Edmond Burke based his 1780 plea for economic reform on a notion of political corruption that he touched on only in few additional letters and addresses of the time. It was soon eclipsed by other “burning” questions that occupied his mind, and remains among his less developed and less studied ideas. It nevertheless merits attention. As a pragmatic politician with a philosophical bent, his main aim in the speech on reform was to sway the politics of his time; yet his deductive reasoning led him to generalizations that may point to a possible direction by which we can look for solutions to some of the problems that beset current understandings of corruption. Of special interest in this context is his treatment of situations where widespread perception of corruption exists with out any massive law- breaking. In what follows I will argue that Burkes conception stakes a midway position between the older, “classic” views of corruption, and the thought of the 18th century liberals that informs our current perceptions of the phenomenon. Both received ample attention in the literature. Nevertheless, a brief note may serve as context for the consideration of Burkes ideas on the subject.
Kristina Grünenberg and Anna Mikaela v. Freiesleben
. The article relates to the overall theme of this special issue through its focus on the intersection between urban policy discourses and practices that aim at promoting social cohesion on the one hand, and a focus on ethnicity on the other. The article looks into the specific way in which an agenda of socio-cultural encounters and mixing, based on, for example, urban planning research, is put into practice. We argue that the particular notion of mixing developed in the urban regeneration projects and practices, which are the focus of this article, are tightly linked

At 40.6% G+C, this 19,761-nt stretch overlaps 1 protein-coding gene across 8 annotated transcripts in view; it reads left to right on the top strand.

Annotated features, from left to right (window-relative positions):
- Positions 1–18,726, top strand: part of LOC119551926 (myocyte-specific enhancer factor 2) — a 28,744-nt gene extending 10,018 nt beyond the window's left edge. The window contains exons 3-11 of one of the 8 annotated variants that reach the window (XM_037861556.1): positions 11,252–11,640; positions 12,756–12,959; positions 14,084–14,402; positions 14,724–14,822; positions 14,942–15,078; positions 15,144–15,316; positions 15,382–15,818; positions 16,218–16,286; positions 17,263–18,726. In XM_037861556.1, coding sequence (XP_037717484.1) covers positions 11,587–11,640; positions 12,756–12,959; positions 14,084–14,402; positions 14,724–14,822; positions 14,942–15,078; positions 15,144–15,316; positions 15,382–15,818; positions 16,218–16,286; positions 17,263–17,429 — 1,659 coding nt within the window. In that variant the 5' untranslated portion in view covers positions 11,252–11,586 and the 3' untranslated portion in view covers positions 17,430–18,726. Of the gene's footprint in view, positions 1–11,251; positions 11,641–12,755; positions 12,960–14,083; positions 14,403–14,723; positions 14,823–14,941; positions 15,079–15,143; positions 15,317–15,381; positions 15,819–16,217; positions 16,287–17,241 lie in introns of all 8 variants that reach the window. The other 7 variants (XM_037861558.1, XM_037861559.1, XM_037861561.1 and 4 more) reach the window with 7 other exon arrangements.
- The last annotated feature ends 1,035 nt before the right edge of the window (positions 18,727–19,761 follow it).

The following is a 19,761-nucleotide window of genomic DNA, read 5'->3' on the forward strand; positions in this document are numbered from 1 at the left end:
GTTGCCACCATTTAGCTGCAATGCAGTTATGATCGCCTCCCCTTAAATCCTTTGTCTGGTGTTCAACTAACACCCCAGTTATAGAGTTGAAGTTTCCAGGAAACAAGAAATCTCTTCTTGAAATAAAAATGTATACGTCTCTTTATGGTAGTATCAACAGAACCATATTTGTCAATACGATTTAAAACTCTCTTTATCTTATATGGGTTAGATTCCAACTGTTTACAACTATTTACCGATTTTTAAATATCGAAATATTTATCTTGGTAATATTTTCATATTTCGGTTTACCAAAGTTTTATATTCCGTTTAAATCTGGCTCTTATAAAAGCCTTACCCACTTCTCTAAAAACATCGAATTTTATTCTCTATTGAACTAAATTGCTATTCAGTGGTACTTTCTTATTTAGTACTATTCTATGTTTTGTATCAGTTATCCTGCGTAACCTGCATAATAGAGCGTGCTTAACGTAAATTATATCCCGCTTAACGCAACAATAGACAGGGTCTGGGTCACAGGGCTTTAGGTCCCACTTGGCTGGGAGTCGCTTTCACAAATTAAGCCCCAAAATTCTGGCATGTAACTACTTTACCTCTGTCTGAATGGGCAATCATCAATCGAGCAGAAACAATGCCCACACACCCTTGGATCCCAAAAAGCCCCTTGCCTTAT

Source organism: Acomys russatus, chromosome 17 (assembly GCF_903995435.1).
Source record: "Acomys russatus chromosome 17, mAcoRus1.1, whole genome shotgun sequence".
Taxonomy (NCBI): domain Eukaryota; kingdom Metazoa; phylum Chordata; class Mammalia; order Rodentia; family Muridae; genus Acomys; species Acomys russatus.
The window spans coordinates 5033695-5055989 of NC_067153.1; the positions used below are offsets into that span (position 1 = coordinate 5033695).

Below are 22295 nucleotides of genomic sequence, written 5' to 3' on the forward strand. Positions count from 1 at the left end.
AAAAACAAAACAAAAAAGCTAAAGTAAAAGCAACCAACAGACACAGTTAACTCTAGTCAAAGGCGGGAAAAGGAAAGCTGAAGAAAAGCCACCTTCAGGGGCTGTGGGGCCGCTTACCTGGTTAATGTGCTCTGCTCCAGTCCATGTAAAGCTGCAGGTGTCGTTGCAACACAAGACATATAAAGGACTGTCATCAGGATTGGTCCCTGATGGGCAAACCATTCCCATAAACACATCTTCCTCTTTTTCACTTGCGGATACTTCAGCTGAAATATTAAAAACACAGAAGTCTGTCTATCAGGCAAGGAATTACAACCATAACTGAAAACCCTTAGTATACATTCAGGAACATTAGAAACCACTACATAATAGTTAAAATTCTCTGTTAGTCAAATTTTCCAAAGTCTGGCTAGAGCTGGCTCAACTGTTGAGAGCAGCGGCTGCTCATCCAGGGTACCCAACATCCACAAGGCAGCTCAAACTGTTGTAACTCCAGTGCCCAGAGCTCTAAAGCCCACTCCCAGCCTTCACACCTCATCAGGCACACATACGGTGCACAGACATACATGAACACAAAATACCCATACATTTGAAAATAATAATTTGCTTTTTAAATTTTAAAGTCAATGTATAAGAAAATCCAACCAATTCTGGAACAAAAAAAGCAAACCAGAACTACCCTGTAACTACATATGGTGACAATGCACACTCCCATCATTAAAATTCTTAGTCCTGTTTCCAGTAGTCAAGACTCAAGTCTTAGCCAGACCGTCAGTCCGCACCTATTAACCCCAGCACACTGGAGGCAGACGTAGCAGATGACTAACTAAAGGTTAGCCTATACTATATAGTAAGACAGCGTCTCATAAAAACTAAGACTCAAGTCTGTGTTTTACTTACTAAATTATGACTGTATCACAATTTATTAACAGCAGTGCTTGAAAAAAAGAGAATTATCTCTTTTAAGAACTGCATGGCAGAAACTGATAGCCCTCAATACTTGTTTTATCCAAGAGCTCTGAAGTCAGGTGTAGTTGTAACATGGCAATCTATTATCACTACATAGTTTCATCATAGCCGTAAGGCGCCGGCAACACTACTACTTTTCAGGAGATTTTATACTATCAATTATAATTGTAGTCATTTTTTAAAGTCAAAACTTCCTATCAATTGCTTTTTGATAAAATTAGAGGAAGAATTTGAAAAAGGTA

Constructing the Other in the performance of an inclusive school
Anna Åhlund and Rickard Jonsson
, which, in developing an identity, migrant students are supposed to encompass and relate to. But what are these values? And what identity is to be developed?
The overall aim of the present study is to explore how SSL students are addressed as the non-Swedish Other in everyday school practices, and how the students position themselves when being encouraged by school institutions to perform ethnicity and identity. Moreover, we do not solely take an interest in the students’ identification in this study. A related concern is with the situated construction of the
Boundary Work and Belonging in Au Pairs’ Narratives
, gendered, racial and class lenses ( Hess & Puckhaber 2004 ; Anderson 2007 ; Cox 2007 ; Durin 2015 ). In Norwegian academia and the media, au pairs (mainly Filipinos) have been portrayed as victims of exploitation ( Øien 2009 ; Bikova 2010 ; Sollund 2010 ; Isaksen & Stenum 2011 ).
This article aims to use different research optics and consider au pairs as subjects of perception in the receiving context rather than objects of locals’ views. By the fact of relocation, immigrants immerse themselves in a new social structure and culture, rules of communication and a